This is the 3rd lecture in the online series of lectures on Psalms by Dr Bruce Waltke. Recommended Reading includes: The Psalms as Christian Lament, James Houston, Bruce Waltke; The Psalms as Christian Worship: An Historical Commentary, James Houston, Bruce Waltke
The objective of this course is not to teach the theology of the Psalms or even the spiritual life of the Psalms; these two points are the fruit of the course. Rather, the objective is to understand the Psalms and how to approach them. So we will try to understand ‘how’ it means through various approaches in order to be authentic in our interpretation and its application. As far as approaches; we have looked at the historical approach and in this lecture we will look at the form critical approach. After this we will examine the Psalms through other approaches, like liturgical, rhetorical and editorializing approaches. These different ways of looking at the text will help us to understand what it is teaching us about God and about ourselves, written to us as servants of God. In looking at the historical approach, we had to make a case that David is the author of the seventy three Psalms attributed to him.
We acknowledged that within academia there is a basic skepticism that Davidic authorship is denied, against the Bible’s own claims. This also includes a basic skepticism toward God’s Word. But I think the data supports Davidic authorship and I tried to make a case defending that Davidic authorship. If David is the author then the ‘I’ of the Psalms is the king. Once we understand that it is the king who is speaking; he represents the people just as the church is in Christ, Israel was in the king. The king was the tree as Christ is the tree. Once we saw that it was about the king, the Psalms opened up as a royal hymnbook. We find references to the king throughout the Psalms, not only by David but by the Sons of Korah. And that approach enables us to see the Psalms in their true light, of which the average Christians doesn’t see. And the reason they don’t see it is because they by-step the fundamental historical approach of Psalms. This alters our thinking and suddenly we lay a firm foundation for a Christological interpretation of the Psalms; for Jesus says that they speak of him. And when we realize they speak of him and he is the king of kings, suddenly we begin to understand that they speak of his passions, his sufferings, his struggles. David has taken on every emotion we have experienced and that is in anticipatory of Christ who has taken on all of our suffering, all of our emotions. Even he felt abandoned by God the way we do when we are in our own crises. It is a common human experience and Christ experienced that. He was tempted in every way as we are and when we don’t experience an immediate answer in prayer, we fall back to unbelief and struggle with our faith. Christ also felt that as he took our sufferings upon himself. He was tempted in every way we are tempted but he triumphed. And so he is showing us how we can triumph spiritually. So in understanding this historical approach, we understand the psalter and thus a much better understanding of our Savior because it is about him. The evidence to this is Psalm 4.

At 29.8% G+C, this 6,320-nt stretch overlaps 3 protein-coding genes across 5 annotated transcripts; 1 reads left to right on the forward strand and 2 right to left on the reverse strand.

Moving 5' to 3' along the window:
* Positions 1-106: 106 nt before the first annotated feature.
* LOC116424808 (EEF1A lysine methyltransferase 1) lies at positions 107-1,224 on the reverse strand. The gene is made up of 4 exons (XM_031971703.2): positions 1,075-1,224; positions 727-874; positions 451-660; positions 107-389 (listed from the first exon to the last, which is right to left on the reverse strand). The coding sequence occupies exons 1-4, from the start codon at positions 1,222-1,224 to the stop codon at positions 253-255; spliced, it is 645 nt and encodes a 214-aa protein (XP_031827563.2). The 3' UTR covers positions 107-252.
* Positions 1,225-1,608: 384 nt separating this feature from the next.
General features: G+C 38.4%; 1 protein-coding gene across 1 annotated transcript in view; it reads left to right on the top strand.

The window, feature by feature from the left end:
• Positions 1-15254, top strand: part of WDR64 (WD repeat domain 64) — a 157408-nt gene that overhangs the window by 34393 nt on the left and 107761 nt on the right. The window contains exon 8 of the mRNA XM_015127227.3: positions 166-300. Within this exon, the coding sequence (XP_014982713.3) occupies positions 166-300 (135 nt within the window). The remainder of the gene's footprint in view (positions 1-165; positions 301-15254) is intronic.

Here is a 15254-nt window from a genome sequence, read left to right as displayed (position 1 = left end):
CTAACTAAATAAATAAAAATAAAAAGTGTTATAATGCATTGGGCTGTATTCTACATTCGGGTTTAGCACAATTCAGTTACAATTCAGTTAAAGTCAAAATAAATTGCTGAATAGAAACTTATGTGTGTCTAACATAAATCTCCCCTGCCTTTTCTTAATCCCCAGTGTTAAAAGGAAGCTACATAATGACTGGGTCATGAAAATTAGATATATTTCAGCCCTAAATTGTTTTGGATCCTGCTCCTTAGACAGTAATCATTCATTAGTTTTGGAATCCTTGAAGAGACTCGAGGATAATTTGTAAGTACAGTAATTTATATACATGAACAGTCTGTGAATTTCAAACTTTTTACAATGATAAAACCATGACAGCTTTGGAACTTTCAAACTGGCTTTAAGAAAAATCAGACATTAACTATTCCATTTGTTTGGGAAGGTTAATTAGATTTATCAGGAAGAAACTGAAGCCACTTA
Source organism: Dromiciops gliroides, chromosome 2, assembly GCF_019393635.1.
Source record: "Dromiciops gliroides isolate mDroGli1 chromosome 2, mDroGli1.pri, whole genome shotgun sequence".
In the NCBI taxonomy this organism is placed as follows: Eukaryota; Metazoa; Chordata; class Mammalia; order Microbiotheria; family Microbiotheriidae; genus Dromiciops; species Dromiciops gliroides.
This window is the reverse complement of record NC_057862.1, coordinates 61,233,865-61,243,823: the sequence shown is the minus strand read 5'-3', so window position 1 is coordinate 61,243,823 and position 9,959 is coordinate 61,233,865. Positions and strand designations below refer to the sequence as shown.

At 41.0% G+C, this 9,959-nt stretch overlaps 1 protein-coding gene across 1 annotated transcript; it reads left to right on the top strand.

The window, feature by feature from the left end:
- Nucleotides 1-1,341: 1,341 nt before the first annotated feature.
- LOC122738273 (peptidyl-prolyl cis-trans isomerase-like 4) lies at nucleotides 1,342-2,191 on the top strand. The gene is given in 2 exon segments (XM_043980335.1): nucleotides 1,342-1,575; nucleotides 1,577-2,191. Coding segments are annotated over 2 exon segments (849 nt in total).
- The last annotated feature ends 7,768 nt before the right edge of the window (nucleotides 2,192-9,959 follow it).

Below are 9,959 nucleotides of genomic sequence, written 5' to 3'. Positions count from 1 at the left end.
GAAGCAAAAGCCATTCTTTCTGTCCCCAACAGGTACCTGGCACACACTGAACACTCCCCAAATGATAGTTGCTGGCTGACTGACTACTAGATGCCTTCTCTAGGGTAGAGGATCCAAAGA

II. Psalms 4: A Psalm of David - Translation
This psalm has been mediated on throughout the history of the church. We are part of that universal church. We want to examine the crisis that is within the psalm, but the difficulty of this deals with translation issues. What is the trouble in which he finds himself?
1 Answer me when I call to you, my righteous God. Give me relief from my distress; be merciful to me and hear my prayer.
2 How long, highborn men, will you turn my glory into shame? How long will you love delusions and seek false gods? Selah
3 Know that I AM has set apart the godly for himself; I AM will hear when I call to him.
4 Tremble and do not sin; when you are on your beds, search your hearts
and be silent. Selah